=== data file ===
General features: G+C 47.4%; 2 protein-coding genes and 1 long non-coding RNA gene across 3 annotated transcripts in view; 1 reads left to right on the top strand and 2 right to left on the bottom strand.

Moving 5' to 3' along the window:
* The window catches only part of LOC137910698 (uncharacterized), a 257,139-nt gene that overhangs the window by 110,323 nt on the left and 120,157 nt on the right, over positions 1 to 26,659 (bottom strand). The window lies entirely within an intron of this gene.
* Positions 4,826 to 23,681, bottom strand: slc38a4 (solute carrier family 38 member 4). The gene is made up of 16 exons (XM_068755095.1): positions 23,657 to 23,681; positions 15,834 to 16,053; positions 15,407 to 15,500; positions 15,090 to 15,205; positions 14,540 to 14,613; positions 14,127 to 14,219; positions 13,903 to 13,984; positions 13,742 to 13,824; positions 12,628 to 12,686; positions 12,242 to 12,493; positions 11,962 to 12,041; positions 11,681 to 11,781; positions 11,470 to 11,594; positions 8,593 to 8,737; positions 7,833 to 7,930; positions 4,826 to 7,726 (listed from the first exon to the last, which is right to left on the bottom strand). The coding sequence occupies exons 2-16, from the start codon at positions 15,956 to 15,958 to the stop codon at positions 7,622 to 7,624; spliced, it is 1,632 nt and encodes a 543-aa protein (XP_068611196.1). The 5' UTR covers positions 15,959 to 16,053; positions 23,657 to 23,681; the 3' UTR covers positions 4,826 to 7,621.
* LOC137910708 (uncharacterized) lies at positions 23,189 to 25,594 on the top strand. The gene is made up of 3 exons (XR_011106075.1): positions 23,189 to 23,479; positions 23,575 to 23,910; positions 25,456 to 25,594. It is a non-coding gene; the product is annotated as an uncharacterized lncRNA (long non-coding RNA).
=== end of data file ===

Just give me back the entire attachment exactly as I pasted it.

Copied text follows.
General features: G+C 47.4%; 2 protein-coding genes and 1 long non-coding RNA gene across 3 annotated transcripts in view; 1 reads left to right on the top strand and 2 right to left on the bottom strand.

Moving 5' to 3' along the window:
* The window catches only part of LOC137910698 (uncharacterized), a 257,139-nt gene that overhangs the window by 110,323 nt on the left and 120,157 nt on the right, over positions 1 to 26,659 (bottom strand). The window lies entirely within an intron of this gene.
* Positions 4,826 to 23,681, bottom strand: slc38a4 (solute carrier family 38 member 4). The gene is made up of 16 exons (XM_068755095.1): positions 23,657 to 23,681; positions 15,834 to 16,053; positions 15,407 to 15,500; positions 15,090 to 15,205; positions 14,540 to 14,613; positions 14,127 to 14,219; positions 13,903 to 13,984; positions 13,742 to 13,824; positions 12,628 to 12,686; positions 12,242 to 12,493; positions 11,962 to 12,041; positions 11,681 to 11,781; positions 11,470 to 11,594; positions 8,593 to 8,737; positions 7,833 to 7,930; positions 4,826 to 7,726 (listed from the first exon to the last, which is right to left on the bottom strand). The coding sequence occupies exons 2-16, from the start codon at positions 15,956 to 15,958 to the stop codon at positions 7,622 to 7,624; spliced, it is 1,632 nt and encodes a 543-aa protein (XP_068611196.1). The 5' UTR covers positions 15,959 to 16,053; positions 23,657 to 23,681; the 3' UTR covers positions 4,826 to 7,621.
* LOC137910708 (uncharacterized) lies at positions 23,189 to 25,594 on the top strand. The gene is made up of 3 exons (XR_011106075.1): positions 23,189 to 23,479; positions 23,575 to 23,910; positions 25,456 to 25,594. It is a non-coding gene; the product is annotated as an uncharacterized lncRNA (long non-coding RNA).